Expanding insurance coverage for a type of in vitro
fertilization known as elective single-embryo transfer could lead to improved
health outcomes and lower health care costs, according to a newly published
study that included researchers from the University of Colorado School of
study, published in the journal Fertility and Sterility, offers a national
survey of outcomes for 263,375 in vitro fertilization (IVF) cycles in the
United States and finds that elective single-embryo transfer leads to fewer
study covers nearly a decade of national data and shows that elective
single-embryo transfer is more likely with insurance coverage for infertility
treatment and most often results in the ideal pregnancy outcome – a single,
full-term baby of normal birth weight.
hope that this report will help inform the ongoing discussion regarding optimal
assisted reproductive technology treatments,” said Alex J. Polotsky, MD, MS,
associate professor of obstetrics and gynecology at the University of Colorado
School of Medicine and the senior author of the article.
the transfer of multiple embryos with IVF was performed to maximize pregnancy
rates, but frequently the practice resulted in twins, triplets and other
multiple gestations. IVF with multiple embryos often can lead to complications
caused by premature birth.
this study, researchers evaluated factors associated with using elective
single-embryo transfer and pregnancy outcomes from 2004 through 2012. The study
encompassed analyses of cycle outcomes in women less than 38 years old.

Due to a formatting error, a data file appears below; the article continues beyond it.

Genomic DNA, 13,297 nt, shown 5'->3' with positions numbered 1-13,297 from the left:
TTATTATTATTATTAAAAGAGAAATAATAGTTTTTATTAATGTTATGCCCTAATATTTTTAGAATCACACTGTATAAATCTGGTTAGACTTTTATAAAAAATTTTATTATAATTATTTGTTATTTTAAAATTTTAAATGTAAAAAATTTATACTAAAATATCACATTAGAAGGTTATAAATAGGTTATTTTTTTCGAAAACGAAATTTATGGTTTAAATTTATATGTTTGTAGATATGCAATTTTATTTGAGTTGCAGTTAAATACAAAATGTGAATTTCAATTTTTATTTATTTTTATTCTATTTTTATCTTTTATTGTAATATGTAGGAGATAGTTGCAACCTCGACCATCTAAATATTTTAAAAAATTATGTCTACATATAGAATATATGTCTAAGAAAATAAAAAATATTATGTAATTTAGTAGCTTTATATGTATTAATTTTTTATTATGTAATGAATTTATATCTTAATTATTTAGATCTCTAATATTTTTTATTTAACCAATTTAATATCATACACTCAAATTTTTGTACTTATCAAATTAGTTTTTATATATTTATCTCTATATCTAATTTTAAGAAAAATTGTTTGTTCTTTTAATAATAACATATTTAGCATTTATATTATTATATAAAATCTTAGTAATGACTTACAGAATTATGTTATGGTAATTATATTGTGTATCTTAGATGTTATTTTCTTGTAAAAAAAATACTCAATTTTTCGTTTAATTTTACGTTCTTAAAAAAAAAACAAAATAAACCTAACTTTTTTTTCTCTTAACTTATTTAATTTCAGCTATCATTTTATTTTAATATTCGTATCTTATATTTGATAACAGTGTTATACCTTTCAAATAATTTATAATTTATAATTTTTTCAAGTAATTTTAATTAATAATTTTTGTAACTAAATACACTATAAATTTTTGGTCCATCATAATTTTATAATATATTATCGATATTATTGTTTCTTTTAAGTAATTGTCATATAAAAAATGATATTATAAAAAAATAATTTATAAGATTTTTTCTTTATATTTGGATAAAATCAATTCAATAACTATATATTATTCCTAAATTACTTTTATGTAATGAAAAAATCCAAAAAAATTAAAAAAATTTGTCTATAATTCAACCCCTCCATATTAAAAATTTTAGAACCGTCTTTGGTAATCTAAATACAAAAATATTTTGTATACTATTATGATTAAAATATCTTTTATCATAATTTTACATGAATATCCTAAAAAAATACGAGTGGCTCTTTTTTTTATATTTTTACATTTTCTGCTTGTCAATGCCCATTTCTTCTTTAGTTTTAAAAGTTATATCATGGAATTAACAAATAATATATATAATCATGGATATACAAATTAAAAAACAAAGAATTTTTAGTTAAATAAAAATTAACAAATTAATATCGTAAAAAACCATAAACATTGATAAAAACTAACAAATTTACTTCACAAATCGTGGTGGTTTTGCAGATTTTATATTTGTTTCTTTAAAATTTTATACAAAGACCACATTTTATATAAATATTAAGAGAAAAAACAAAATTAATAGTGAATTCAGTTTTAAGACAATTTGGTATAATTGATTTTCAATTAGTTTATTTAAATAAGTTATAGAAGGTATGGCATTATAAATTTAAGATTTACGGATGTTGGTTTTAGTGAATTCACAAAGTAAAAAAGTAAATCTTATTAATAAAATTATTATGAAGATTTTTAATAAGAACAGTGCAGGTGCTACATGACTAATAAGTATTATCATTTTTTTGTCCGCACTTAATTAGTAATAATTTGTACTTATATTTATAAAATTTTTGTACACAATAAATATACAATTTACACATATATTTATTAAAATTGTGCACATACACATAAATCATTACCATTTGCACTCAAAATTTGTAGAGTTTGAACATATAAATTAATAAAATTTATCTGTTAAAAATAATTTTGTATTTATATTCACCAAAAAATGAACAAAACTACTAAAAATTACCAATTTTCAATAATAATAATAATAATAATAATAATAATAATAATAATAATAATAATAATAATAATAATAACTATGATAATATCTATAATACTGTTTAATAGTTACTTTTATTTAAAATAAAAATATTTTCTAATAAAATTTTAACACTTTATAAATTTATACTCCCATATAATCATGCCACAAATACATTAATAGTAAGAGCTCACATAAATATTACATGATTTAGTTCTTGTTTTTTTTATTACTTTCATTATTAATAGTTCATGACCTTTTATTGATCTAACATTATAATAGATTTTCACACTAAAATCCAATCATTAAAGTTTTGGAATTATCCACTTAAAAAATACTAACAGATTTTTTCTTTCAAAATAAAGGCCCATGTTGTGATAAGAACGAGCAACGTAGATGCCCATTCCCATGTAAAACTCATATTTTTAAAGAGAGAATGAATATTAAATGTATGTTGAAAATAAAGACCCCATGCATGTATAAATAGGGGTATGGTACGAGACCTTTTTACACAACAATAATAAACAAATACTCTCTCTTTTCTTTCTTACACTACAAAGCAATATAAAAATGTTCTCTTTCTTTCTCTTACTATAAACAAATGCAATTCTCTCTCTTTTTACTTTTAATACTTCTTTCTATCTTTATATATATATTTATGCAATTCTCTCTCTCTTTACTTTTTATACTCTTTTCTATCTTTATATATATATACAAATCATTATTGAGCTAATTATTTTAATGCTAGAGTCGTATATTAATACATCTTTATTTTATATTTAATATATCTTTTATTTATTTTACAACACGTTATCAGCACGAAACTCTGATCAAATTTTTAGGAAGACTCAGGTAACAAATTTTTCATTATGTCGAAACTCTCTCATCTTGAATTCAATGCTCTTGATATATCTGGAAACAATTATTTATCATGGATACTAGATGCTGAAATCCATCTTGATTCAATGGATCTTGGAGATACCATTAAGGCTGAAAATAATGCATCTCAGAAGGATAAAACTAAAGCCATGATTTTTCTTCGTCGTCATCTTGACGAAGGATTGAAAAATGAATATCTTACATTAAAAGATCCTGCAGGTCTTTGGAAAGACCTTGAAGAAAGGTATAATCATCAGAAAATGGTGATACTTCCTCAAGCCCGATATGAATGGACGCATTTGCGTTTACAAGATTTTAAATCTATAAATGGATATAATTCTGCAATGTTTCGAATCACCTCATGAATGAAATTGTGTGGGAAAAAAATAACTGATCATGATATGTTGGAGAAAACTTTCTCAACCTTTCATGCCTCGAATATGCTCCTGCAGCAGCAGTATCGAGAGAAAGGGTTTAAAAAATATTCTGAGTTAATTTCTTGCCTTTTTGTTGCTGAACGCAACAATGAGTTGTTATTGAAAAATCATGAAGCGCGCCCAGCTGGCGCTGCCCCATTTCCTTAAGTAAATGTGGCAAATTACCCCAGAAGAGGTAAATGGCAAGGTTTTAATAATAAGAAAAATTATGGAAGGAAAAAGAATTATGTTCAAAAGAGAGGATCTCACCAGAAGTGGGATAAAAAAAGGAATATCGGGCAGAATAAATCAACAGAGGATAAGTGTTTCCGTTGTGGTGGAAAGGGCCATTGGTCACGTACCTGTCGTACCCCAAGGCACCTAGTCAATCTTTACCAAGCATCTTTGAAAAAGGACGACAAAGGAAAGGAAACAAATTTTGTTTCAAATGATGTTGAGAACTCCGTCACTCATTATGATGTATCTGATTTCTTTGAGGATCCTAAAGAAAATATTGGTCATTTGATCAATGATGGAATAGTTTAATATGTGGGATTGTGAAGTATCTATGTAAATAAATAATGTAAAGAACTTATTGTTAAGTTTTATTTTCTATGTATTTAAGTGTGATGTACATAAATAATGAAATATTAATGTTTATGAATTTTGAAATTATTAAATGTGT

the use of elective single-embryo transfer has increased dramatically,
researchers found it is more likely in states with infertility treatment
insurance coverage. About 48 percent of all procedures occurred in the six
states with the greatest use of assisted reproductive treatments. Of those
states, three (Illinois, Massachusetts and New Jersey) have the most
comprehensive insurance mandates.
findings suggest that in circumstances with less financial risk (i.e. out of
pocket expense), patients and their clinicians may be more willing to use
elective single-embryo transfer,” the authors write. “More importantly, this
observation demonstrates the possible large-scale influence of healthcare costs
on medical practice.”
Polotsky, seven authors are listed on the article. The study was supported by
the Eunice Kennedy Shriver National Institute of Child Health and Human
Development, the National Institutes of Health, the Clinical Research Training
Program at Duke University, The American Society for Reproductive Medicine and
The Society for Assisted Reproductive Technology.